I agree. Older politicians may be the ones writing legislation, but young people are activating in ways we have not seen since Obama won his first election.
Students are the voice of the future. Although those in Parkland cannot yet vote, they can lift their voices in opposition to the laws in place. Ben Shapiro, of course, despises this suggestion.
Regarding young people and their political involvement, that “the whole reason that young people are generally less capable of strong decision-making is that the emotional centers of the brain are underdeveloped in comparison with the rational centers of the brain.”
I understand the point he’s trying to make, but it is hard to reconcile the idea that only people 25 and older should be involved in the policy-making conversation.
Correct me if I am wrong, but the Parkland students had nothing to do with creating the society in which they live — God forbid they wish to amend it to create an environment where they feel safer.
It also looks bad for them to condescendingly criticize survivors of a massacre. As Seth Mandel, a conservative, , “Look, don’t tell young people that they’re too distracted by nonsense and not taking their role as citizens of a republic seriously … and then condescend to them and ridicule them when they speak at rallies about gun control after their friends were murdered.”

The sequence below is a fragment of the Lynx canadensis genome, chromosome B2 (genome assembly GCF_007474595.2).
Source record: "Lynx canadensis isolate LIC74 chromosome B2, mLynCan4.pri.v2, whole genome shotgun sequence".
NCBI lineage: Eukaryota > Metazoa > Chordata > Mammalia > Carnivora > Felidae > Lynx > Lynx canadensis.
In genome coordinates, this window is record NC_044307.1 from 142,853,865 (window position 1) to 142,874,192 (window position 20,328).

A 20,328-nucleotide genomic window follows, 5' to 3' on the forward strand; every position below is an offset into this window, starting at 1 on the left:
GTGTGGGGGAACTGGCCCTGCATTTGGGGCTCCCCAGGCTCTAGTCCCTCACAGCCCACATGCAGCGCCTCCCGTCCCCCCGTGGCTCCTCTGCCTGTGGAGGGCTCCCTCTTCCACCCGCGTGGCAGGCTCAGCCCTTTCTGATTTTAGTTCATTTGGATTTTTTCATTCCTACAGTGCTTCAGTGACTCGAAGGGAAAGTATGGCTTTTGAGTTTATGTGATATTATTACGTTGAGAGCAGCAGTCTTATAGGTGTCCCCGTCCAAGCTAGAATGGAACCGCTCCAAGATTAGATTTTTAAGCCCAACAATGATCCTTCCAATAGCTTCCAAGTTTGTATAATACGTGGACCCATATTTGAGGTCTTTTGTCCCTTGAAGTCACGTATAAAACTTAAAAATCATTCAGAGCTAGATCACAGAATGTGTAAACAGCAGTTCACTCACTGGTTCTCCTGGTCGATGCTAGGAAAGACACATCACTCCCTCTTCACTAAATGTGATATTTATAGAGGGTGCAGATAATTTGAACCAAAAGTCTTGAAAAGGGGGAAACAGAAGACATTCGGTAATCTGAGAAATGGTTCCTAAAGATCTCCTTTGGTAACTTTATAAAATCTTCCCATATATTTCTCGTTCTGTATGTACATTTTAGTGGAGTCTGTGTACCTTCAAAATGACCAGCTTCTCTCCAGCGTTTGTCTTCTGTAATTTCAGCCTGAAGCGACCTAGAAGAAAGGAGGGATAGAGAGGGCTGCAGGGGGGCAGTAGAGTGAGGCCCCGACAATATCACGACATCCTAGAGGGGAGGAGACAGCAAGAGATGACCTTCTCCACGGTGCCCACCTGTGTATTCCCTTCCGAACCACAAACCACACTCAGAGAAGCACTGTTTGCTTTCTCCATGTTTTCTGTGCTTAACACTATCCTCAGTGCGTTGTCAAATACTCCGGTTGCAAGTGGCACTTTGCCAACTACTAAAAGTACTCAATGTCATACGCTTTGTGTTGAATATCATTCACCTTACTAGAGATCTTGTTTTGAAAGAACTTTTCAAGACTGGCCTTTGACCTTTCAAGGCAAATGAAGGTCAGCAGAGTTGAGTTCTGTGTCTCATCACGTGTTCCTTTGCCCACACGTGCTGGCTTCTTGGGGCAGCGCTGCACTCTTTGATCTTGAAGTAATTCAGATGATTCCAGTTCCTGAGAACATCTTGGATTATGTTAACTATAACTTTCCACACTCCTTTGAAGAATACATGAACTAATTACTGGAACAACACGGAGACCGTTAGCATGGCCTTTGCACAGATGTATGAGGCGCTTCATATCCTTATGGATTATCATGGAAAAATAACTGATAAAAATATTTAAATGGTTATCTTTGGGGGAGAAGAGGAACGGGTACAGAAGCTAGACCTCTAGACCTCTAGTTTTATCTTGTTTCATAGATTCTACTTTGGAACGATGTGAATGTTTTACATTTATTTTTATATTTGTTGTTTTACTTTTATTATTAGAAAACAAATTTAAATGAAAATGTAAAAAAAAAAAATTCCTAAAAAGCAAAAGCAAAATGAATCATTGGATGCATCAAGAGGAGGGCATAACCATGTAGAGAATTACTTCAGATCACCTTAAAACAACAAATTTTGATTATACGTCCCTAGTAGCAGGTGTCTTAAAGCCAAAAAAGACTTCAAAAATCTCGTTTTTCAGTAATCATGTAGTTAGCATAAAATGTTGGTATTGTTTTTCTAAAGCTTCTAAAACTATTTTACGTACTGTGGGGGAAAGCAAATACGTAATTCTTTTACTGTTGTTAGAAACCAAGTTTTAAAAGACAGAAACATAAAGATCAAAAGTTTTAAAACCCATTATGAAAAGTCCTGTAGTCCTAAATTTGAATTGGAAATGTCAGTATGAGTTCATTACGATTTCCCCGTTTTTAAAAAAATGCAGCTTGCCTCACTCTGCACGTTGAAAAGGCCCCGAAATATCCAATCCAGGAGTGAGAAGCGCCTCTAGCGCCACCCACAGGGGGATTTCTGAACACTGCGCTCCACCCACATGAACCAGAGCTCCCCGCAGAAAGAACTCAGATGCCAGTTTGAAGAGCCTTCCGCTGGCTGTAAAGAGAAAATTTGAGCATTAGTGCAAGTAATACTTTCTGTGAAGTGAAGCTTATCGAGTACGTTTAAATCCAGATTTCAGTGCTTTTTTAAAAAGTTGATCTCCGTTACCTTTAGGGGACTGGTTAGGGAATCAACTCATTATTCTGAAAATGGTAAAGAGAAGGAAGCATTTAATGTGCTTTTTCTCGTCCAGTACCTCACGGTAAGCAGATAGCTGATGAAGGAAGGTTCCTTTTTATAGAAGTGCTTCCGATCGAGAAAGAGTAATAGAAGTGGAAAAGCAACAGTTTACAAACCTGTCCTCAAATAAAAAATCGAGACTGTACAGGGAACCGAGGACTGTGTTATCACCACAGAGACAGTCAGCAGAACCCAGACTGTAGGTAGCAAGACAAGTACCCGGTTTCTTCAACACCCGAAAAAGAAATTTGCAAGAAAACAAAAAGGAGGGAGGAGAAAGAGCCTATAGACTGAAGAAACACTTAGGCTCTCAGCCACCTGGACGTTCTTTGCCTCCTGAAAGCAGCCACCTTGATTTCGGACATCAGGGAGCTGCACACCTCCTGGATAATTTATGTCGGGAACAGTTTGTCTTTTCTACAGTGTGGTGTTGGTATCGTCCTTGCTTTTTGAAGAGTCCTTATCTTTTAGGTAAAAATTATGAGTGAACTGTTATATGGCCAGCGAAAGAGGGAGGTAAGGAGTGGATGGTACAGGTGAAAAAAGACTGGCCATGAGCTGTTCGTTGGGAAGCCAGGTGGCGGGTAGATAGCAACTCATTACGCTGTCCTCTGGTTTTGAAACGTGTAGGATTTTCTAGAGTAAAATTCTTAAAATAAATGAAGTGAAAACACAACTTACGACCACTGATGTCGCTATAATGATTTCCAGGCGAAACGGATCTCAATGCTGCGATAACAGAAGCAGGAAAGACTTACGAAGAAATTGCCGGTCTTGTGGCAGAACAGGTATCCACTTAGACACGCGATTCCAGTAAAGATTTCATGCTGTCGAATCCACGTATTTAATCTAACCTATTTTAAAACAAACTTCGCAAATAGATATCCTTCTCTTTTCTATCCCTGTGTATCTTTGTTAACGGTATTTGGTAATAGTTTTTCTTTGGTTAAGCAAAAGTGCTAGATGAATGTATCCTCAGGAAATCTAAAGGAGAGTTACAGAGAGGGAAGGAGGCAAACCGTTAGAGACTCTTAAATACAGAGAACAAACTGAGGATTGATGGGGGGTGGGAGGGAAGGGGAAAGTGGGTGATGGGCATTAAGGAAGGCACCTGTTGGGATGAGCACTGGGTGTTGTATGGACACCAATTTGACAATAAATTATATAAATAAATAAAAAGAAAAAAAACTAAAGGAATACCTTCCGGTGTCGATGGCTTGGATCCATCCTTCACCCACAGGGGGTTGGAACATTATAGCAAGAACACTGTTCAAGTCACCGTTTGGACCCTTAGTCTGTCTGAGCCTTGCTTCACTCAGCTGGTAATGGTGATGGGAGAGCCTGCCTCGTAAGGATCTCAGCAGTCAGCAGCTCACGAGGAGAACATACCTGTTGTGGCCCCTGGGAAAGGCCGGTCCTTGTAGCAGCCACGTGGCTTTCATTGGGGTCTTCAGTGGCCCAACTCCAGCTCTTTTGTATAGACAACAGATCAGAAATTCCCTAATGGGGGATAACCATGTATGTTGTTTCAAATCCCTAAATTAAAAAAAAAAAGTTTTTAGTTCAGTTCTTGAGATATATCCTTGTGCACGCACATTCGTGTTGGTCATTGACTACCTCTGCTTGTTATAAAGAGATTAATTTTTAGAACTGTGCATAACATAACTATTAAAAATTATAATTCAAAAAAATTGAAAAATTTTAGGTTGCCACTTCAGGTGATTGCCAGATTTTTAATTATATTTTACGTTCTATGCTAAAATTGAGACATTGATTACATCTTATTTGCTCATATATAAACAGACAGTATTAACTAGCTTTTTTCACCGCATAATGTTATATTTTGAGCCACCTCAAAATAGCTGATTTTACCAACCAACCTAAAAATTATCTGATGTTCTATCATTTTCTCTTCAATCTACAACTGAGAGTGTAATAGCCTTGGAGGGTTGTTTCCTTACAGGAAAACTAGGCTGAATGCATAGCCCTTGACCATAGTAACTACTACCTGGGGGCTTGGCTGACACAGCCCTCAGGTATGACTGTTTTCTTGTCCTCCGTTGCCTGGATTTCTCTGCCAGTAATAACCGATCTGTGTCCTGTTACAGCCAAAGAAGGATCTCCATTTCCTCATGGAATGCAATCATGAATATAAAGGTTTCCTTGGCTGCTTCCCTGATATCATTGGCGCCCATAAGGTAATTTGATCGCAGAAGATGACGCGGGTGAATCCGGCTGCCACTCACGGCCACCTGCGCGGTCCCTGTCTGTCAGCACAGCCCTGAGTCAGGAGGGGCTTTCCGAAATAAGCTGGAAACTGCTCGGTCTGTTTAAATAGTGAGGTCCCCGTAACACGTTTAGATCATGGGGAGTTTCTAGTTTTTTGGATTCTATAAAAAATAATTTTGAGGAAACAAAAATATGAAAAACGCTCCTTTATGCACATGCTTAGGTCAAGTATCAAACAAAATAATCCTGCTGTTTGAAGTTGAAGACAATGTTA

He went on to add that “it’s important they see the message as ‘give us the best you got’ rather than ‘quiet kid.’”
Mandel is right: you cannot expect students to shut up while criticizing them for being apathetic just because they disagree with you.
Sadly, this may be the one thing that actually invigorates a new generation of activists. It would behoove the opponents of activist policies to give young people a fair shake, instead of talking down to them.
“Shut up and wait your turn” is not a winning message for anyone, especially not the students mourning the death of their classmates and teachers. Little has been done to curb mass shootings, and maybe these students will keep up the pressure on politicians until that changes.